The Key to Time Management: Increasing Your Personal Bandwidth

14 May

Have you ever had moments in your life when you think “There is no way I will ever be busier than I am right now!” Then months or years later, you take on more projects, a new job or maybe a hobby and you again think, “No, now is the time in my life when I’m at my absolute busiest—I will never be able to fit even one more thing on my schedule.” But somehow we do. And so this gradual adjustment to an ever-increasing list of commitments continues on. It’s interesting for me to think back on times in my life when I felt the busiest and most stressed. My task list of those days now appear mild in comparison to my current schedule – but then again I was a college student who made afternoon naps a standing appointment on my daily agenda.

So how do some of the busiest people in the world continue to take on more tasks and always seem to find the time to accommodate them? I’ve concluded that it’s only possible through the well-refined skill of “increasing your bandwidth.” Just like the bandwidth on your internet determines the amount of data that can be transmitted in a fixed amount of time, we each have our own bandwidth for the amount of work we can individually take on in a single day.

Think of the well-known saying “If you want something done, give it to a busy person.” Us “busy people” know that in order to possibly accomplish all of our given tasks we need to work quickly, efficiently and stay organized. There’s no room for procrastination or second-guessing; we have to keep the projects moving through the pipeline in anticipation of the new projects that will be added to our agenda whether we like it or not. You might be able to think of a few people right now – that when a task is asked of them, they dive in head first with how they will tackle it and are already on step 2 before anyone else has picked up a pen. These are the people who are fortunate enough to have learned the skill of increasing their bandwidth, or gradually easing into taking on more and more tasks so that one or two rush projects thrown in the mix doesn’t even break their stride.

I truly believe we can all learn to increase our personal bandwidth, but unfortunately it’s not as simple as calling up our internet provider and asking for an increase on our account. It can’t be bought with money, it can only be learned through time and practice—and simply getting comfortable with processing more data more quickly. For me personally, this has become a critical component for success in my business. In addition to my continual clients, I receive many one-time projects that come with little notice and a short window of opportunity to say Yes. If I let other projects build up, when this unplanned business comes my way, I’d be forced to turn it down. It has proven invaluable to me to keep my bandwidth as open as possible so that I can always take on these projects. It’s also amazing the way we can adapt to stress and a high volume of work. I’ve found that during slow periods of work, my motivation to tackle even the most reasonable task list diminishes. Yet, when I’m busier than ever, throwing family obligations and even planning a wedding into the mix and I knock these tasks off my list with ease.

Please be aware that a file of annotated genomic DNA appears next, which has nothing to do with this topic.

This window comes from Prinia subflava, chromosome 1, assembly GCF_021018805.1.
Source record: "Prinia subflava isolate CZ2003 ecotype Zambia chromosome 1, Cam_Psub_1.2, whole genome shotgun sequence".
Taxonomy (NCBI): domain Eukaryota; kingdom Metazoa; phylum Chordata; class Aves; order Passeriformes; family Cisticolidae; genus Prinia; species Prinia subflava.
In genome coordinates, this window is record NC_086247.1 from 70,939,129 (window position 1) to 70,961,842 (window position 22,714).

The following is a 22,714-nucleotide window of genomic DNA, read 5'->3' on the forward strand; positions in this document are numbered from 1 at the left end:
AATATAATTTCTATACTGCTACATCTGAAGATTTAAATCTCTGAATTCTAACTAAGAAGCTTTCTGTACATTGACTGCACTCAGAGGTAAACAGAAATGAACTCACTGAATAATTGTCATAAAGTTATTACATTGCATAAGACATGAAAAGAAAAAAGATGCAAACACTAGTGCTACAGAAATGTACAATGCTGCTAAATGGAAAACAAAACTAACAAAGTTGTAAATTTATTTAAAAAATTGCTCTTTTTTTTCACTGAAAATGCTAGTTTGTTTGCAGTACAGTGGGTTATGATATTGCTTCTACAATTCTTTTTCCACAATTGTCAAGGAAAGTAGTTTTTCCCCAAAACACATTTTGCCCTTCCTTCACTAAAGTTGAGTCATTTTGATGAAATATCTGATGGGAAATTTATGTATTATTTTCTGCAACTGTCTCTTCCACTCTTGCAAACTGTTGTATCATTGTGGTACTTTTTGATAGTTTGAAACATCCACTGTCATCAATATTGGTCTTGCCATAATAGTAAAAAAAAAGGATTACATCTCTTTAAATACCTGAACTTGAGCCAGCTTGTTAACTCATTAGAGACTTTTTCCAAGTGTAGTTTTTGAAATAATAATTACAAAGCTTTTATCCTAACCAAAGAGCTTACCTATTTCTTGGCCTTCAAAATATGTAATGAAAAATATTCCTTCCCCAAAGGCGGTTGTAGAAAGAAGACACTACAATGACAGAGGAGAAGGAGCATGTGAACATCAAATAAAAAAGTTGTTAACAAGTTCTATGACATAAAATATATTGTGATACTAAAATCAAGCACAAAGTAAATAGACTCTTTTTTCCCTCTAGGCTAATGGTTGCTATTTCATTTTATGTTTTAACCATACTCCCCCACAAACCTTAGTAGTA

At the end of the day, we’re only ever as busy as we make ourselves. You’d be surprised where you can find extra time in your day to accomplish something if you really want to and you’d also be surprised the unnecessary items you can take off your list because they’re inhibiting your efficiency. What’s most important is to never assume you know how busy or how free someone’s schedule is just from looking at them. Just because a busy person can get the task done, doesn’t mean we should expect them to pick up the slack. This might be a golden opportunity for us to practice expanding our own bandwidth and to become a more valuable member of the team.


Posted by on May 14, 2012 in Business & Success


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16 responses to “The Key to Time Management: Increasing Your Personal Bandwidth

  1. Rory Alexander Photography

    May 14, 2012 at 10:31 am

    This makes so much sense, great post. I’m going to start working on increasing my personal bandwidth today.

  2. Paul T. Shafer

    May 14, 2012 at 10:13 pm

    I find that being hyper focused on simplifying my life works better for me that increasing my bandwidth. Great article!

  3. rxon

    May 16, 2012 at 12:46 am

    Very interesting perspective. When we want or have to, most of us can find plenty of energy and the will, to do things.

    • Stephanie Bennis

      May 16, 2012 at 7:21 am

      That’s what I’ve found too! It’s all relative to what we want to make time for..

  4. The Hook

    May 17, 2012 at 3:18 pm

    You really have a good handle on this activity known as daily life, Stephanie! Good for you!

  5. kebperspectives

    May 23, 2012 at 5:22 pm

    Love this post! It is great that someone has finally put words to that process of constantly “better” time management. It is something I have seen before, but I never knew what to call it!


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